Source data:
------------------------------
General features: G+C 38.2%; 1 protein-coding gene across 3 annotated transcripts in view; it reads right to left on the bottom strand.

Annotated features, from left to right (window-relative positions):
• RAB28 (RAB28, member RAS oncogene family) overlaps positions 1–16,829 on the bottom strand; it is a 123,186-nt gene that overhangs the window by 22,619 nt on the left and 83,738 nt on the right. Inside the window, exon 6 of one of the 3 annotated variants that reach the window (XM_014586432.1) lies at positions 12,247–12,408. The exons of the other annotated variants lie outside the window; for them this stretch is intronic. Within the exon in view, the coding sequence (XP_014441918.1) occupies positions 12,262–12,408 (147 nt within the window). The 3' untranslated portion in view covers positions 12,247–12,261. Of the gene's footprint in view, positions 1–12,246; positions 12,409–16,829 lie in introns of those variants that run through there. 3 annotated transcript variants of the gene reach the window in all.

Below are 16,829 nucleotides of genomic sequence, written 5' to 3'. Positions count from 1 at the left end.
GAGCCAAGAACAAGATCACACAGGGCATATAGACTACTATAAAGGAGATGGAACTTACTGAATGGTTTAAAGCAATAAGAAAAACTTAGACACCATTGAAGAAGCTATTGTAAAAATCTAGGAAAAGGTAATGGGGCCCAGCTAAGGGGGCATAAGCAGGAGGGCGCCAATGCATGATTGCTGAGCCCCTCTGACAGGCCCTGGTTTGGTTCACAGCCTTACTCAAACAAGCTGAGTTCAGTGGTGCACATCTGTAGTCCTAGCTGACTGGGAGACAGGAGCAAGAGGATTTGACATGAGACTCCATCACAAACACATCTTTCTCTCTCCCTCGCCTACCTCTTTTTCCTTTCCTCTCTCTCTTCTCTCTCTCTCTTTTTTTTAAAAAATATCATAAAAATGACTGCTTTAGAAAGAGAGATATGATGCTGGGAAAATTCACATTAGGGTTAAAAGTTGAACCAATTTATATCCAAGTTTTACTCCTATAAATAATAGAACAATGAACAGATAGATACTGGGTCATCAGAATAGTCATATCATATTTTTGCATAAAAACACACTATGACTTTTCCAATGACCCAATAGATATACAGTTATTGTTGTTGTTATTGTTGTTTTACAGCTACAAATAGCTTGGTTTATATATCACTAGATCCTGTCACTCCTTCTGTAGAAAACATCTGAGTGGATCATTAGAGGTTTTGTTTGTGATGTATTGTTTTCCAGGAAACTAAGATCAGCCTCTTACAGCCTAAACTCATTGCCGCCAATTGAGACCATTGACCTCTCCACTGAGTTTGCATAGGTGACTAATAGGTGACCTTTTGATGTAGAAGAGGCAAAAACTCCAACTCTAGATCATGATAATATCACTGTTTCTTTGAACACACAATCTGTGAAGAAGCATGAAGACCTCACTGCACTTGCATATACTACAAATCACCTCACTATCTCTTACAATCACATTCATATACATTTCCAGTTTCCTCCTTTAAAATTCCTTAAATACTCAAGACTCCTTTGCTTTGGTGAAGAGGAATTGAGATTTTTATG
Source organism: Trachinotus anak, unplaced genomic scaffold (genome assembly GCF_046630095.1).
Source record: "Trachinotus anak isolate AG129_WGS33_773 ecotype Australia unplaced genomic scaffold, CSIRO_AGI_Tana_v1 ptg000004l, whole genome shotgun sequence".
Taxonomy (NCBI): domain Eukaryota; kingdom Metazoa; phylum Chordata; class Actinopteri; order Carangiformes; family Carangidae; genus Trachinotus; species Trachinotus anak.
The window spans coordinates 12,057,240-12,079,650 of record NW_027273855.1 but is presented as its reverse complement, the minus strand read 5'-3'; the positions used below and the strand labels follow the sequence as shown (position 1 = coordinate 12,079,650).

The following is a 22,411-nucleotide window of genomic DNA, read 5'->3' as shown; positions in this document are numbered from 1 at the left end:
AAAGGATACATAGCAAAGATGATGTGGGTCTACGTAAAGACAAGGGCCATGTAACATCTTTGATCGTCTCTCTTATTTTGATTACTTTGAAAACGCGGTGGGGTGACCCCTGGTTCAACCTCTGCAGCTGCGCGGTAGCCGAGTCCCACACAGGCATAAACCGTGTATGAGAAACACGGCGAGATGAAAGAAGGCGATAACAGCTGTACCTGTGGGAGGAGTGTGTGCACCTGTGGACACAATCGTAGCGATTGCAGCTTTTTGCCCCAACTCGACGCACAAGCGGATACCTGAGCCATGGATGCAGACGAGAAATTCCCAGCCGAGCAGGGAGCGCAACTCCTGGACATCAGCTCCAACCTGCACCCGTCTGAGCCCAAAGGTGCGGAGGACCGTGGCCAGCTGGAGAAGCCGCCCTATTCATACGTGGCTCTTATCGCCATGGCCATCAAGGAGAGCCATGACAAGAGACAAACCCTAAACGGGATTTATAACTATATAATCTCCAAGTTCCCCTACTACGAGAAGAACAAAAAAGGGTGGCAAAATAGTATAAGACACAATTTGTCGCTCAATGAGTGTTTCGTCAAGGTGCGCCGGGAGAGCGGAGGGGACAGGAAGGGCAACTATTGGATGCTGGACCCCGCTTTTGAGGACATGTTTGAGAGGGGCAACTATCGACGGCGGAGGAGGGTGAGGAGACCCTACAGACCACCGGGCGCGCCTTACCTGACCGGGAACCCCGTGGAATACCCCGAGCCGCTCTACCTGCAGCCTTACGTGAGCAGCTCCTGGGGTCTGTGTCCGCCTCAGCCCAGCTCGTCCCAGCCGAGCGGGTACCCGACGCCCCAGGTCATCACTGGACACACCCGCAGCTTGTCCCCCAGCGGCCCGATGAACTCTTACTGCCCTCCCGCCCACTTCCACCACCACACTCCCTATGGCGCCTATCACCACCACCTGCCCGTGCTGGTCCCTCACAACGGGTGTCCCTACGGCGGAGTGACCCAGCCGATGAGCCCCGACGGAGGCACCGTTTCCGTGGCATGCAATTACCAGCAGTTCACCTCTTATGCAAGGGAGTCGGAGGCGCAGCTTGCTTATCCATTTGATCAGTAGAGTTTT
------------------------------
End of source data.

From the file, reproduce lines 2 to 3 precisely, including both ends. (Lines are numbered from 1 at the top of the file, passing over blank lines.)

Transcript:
Annotated features, from left to right (window-relative positions):
• RAB28 (RAB28, member RAS oncogene family) overlaps positions 1–16,829 on the bottom strand; it is a 123,186-nt gene that overhangs the window by 22,619 nt on the left and 83,738 nt on the right. Inside the window, exon 6 of one of the 3 annotated variants that reach the window (XM_014586432.1) lies at positions 12,247–12,408. The exons of the other annotated variants lie outside the window; for them this stretch is intronic. Within the exon in view, the coding sequence (XP_014441918.1) occupies positions 12,262–12,408 (147 nt within the window). The 3' untranslated portion in view covers positions 12,247–12,261. Of the gene's footprint in view, positions 1–12,246; positions 12,409–16,829 lie in introns of those variants that run through there. 3 annotated transcript variants of the gene reach the window in all.